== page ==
Also, a writer in today's Financial Times says that "A TV-deprived childhood has left me impervious to Doctor Who. After hearing Doctor Who: Regeneration, I feel tempted to brand the whole phenomenon as self- important claptrap. This 'celebration', BBC navel-gazing at its most complacent, rolls out Who types starting with writer Russell T. Davies, apparently challenged both adenoidally and glottally - the latter a common complaint among mediafolk such as exec prod Julie who says you know you go' a hi' when you see the viewing figures. This level of insight is continued by the BBC1 controller who notes that the Doctor has brought younger viewers to the BBC in tones that suggest he expected OAPs. Jane (head of drama, BBCTV) talks portentously of Christopher Eccleston 'kicking open the door, and the new Doctor, David Tennant, taking us somewhere we hadn't quite expected'. This is kids' TV, for heaven's sake, not a breakthrough in biological ethics."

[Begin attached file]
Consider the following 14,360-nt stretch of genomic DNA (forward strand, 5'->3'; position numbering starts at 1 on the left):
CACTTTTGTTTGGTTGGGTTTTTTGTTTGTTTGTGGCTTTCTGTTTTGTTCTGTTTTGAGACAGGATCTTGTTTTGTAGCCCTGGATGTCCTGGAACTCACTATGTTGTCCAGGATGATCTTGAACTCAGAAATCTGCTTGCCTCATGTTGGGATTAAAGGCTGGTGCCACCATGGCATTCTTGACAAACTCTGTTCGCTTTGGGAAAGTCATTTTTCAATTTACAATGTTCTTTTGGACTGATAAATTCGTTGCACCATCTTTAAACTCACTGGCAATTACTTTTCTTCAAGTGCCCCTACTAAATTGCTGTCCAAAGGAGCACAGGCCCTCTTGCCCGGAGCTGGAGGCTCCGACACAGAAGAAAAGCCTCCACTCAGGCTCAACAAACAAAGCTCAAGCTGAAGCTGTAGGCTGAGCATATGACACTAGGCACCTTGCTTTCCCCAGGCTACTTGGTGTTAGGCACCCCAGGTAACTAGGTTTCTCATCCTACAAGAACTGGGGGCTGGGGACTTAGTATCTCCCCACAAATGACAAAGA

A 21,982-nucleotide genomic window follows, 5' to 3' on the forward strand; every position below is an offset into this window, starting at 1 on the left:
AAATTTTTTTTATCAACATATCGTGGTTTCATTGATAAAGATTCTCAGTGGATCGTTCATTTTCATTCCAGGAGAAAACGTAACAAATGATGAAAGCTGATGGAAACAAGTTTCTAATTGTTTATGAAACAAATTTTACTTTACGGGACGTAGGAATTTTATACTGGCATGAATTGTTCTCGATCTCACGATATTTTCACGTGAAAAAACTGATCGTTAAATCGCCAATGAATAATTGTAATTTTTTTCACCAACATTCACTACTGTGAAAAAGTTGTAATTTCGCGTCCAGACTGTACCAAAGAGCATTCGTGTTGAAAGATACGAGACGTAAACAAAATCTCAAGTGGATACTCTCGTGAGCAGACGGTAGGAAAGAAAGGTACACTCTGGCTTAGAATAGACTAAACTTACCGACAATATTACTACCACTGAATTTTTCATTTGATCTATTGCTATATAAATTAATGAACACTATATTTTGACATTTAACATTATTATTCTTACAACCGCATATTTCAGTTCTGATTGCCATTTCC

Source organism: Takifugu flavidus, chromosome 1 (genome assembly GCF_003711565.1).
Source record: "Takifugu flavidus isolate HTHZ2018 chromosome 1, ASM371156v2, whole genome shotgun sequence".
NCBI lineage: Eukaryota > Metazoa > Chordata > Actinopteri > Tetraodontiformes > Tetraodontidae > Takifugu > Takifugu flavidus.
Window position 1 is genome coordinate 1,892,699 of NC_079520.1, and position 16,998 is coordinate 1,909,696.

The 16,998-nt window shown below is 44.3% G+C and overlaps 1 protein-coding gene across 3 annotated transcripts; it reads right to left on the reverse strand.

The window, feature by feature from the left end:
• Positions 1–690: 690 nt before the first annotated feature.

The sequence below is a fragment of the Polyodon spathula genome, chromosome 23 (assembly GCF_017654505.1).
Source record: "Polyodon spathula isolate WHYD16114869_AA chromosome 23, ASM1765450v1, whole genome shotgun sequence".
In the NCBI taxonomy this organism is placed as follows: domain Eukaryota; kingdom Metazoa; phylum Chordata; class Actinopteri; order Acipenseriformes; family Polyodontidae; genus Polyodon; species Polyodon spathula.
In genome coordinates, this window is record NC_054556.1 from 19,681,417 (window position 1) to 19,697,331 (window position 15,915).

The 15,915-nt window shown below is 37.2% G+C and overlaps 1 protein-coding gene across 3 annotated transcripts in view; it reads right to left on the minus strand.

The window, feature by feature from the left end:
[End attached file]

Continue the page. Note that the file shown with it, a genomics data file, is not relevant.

Monday's The Sentinel has a feature article about India Fisher of Big Finish. "Gallivanting around the universe in a time machine, tackling the Daleks and imitating pop-brat Kelly Osbourne. These are some of the ways in which the daughter of a Stoke-on-Trent MP has carved out a career for herself. For while ex-Arts Minister Mark Fisher is busy representing Stoke Central as a Labour MP, his daughter, India, has got involved in something far less down-to-earth. The 31-year-old has become an international superstar in the cult programme Dr Who - the audio version. Playing the role of Charlotte Pollard, Dr Who's assistant, India has for the last six years starred in the tape and CD version of the smash-hit drama, which has just kicked off a new series on the small-screen. Much to her amazement, India has achieved superstar status among the worldwide followers of the cult series. The tapes and CDs have winged their way to obsessed fans all over the world, and she has been invited to countless international conventions. And she has also gained fame as a star of TV - acting as Welsh singing sensation Charlotte Church and Kelly Osbourne in the Dead Ringers show which stars John Culshaw. .. 'My brother Rhydian is a businessman so he's the sensible one and I guess we should have followed his lead. But we've always been quite the arty family and I've always had a passion for acting. If I hadn't given it a go, I'd never have forgiven myself - although I might have been much better off financially.' A year and a half ago, Nev Fountain, the writer of Dead Ringers, spotted India at a Dr Who convention in Los Angeles and asked her to play a part in their series. She was an immediate hit. Since then, she has done impressions of Kelly Osbourne, Charlotte Church and even Sonia and Sharon from EastEnders. India said: 'It's tough - they often give you a character they want you to do on the Friday and you have to get it ready in just 48 hours. Sometimes I wonder how on earth I'm going to do it - but it's not an opportunity I can possibly turn down. They needed someone to do the younger characters. I look a little like Kelly Osborne I guess - I've got my dad to thank for that - so I guess I was perfect for the part.' ... But if there's one thing India was, as a Stoke-on-Trent schoolgirl ever-so-slightly irritated by, it was her name. 'My brother's called Crispin, another one is called Rhydian and I'm India so it's an interesting collection of names. Whenever my name came up in the school register, the teacher always used to pause before saying it - she expected the pronunciation to be unique somehow. And the kids in the playground used to jokingly things like: 'So what's your middle name, Pakistan?' I used to wish I was just called something nice and simple like Jane. But I love it now."